Molecules in liquids are held to other molecules by intermolecular interactions, which are weaker than the intramolecular interactions that hold the atoms together within molecules and polyatomic ions. Transitions between the solid and liquid or the liquid and gas phases are due to changes in intermolecular interactions but do not affect intramolecular interactions. The three major types of intermolecular interactions are dipole–dipole interactions, London dispersion forces (these two are often referred to collectively as van der Waals forces), and hydrogen bonds. Dipole–dipole interactions arise from the electrostatic interactions of the positive and negative ends of molecules with permanent dipole moments; their strength is proportional to the magnitude of the dipole moment and to 1/r6, where r is the distance between dipoles. London dispersion forces are due to the formation of instantaneous dipole moments in polar or nonpolar molecules as a result of short-lived fluctuations of electron charge distribution, which in turn cause the temporary formation of an induced dipole in adjacent molecules. Like dipole–dipole interactions, their energy falls off as 1/r6. Larger atoms tend to be more polarizable than smaller ones because their outer electrons are less tightly bound and are therefore more easily perturbed. Hydrogen bonds are especially strong dipole–dipole interactions between molecules that have hydrogen bonded to a highly electronegative atom, such as O, N, or F. The resulting partially positively charged H atom on one molecule (the hydrogen bond donor) can interact strongly with a lone pair of electrons of a partially negatively charged O, N, or F atom on adjacent molecules (the hydrogen bond acceptor). Because of strong O⋅⋅⋅Hhydrogen bonding between water molecules, water has an unusually high boiling point, and ice has an open, cagelike structure that is less dense than liquid water.
- Intermolecular forces are electrostatic in nature and include van der Waals forces and hydrogen bonds.
Which are stronger—dipole–dipole interactions or London dispersion forces? Which are likely to be more important in a molecule with heavy atoms? Explain your answers.
Liquid water is essential for life as we know it, but based on its molecular mass, water should be a gas under standard conditions. Why is water a liquid rather than a gas under standard conditions?
Why are intermolecular interactions more important for liquids and solids than for gases? Under what conditions must these interactions be considered for gases?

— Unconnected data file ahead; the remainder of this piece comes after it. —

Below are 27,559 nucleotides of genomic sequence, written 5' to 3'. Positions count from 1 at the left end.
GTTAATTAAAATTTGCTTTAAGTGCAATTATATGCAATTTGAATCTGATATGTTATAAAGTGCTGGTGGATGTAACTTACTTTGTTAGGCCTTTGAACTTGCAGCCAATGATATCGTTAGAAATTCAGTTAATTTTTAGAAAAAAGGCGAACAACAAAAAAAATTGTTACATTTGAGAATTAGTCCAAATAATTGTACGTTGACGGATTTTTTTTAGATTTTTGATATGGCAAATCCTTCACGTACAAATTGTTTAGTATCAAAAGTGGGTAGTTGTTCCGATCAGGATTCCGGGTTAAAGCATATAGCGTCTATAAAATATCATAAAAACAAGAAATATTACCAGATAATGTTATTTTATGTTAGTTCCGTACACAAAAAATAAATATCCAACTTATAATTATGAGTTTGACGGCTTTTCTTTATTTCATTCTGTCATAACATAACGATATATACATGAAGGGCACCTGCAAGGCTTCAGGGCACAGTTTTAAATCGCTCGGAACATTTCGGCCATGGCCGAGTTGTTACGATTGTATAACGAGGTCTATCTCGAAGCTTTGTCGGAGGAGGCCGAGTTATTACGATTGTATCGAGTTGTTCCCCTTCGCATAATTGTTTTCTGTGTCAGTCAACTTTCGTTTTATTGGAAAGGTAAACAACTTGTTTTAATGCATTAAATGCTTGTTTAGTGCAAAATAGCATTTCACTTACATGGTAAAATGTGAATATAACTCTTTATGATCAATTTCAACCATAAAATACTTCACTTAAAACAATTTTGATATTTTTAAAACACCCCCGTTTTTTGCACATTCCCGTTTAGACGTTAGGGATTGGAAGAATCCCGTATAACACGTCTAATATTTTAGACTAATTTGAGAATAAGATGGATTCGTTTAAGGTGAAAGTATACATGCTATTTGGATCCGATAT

In group 17, elemental fluorine and chlorine are gases, whereas bromine is a liquid and iodine is a solid. Why?
Identify the most important intermolecular interaction in each of the following.
Both water and methanol have anomalously high boiling points due to hydrogen bonding, but the boiling point of water is greater than that of methanol despite its lower molecular mass. Why? Draw the structures of these two compounds, including any lone pairs, and indicate potential hydrogen bonds.
Do you expect the boiling point of H2S to be higher or lower than that of H2O? Justify your answer.
- Some recipes call for vigorous boiling, while others call for gentle simmering. What is the difference in the temperature of the cooking liquid between boiling and simmering? What is the difference in energy input?
1. Dipole-Diple interactions are stronger because molecules polarity is permanent. Molecules involved in London dispersion forces are only temporarily polar2. Water is a liquid under standard conditions because of its unique ability to form four strong hydrogen bonds per molecule.
b) The H–F bond is highly polar, and the fluorine atom has three lone pairs of electrons to act as hydrogen bond acceptors; hydrogen bonding will be most important.
c) Although the C=O bonds are polar, this linear molecule has no net dipole moment; hence, London dispersion forces are most important.
d) This is a symmetrical molecule that has no net dipole moment, and the Cl atoms are relatively polarizable; thus, London dispersion forces will dominate.
e) This molecule has a small dipole moment, as well as polarizable Cl atoms. In such a case, dipole–dipole interactions and London dispersion forces are often comparable in magnitude.
6) Water has two polar O–H bonds with H atoms that can act as hydrogen bond donors, plus two lone pairs of electrons that can act as hydrogen bond acceptors, giving a net of four hydrogen bonds per H2O molecule. Although methanol also has two lone pairs of electrons on oxygen that can act as hydrogen bond acceptors, it only has one O–H bond with an H atom that can act as a hydrogen bond donor. Consequently, methanol can only form two hydrogen bonds per molecule on average, versus four for water. Hydrogen bonding therefore has a much greater effect on the boiling point of water.7) H2O would have the higher boiling point because it can form the stronger hydrogen bonding intermolecular force. 8) Vigorous boiling causes more water molecule to escape into the vapor phase, but does not affect the temperature of the liquid. Vigorous boiling requires a higher energy input than does gentle simmering.
Contributors and Attributions
Prof. Steven Farmer (Sonoma State University)
- Electrostatic Potential Maps were made using ChemCompute (Mark Perri)
- Layne Morsch (University of Illinois Springfield)
- Dr. Krista Cunningham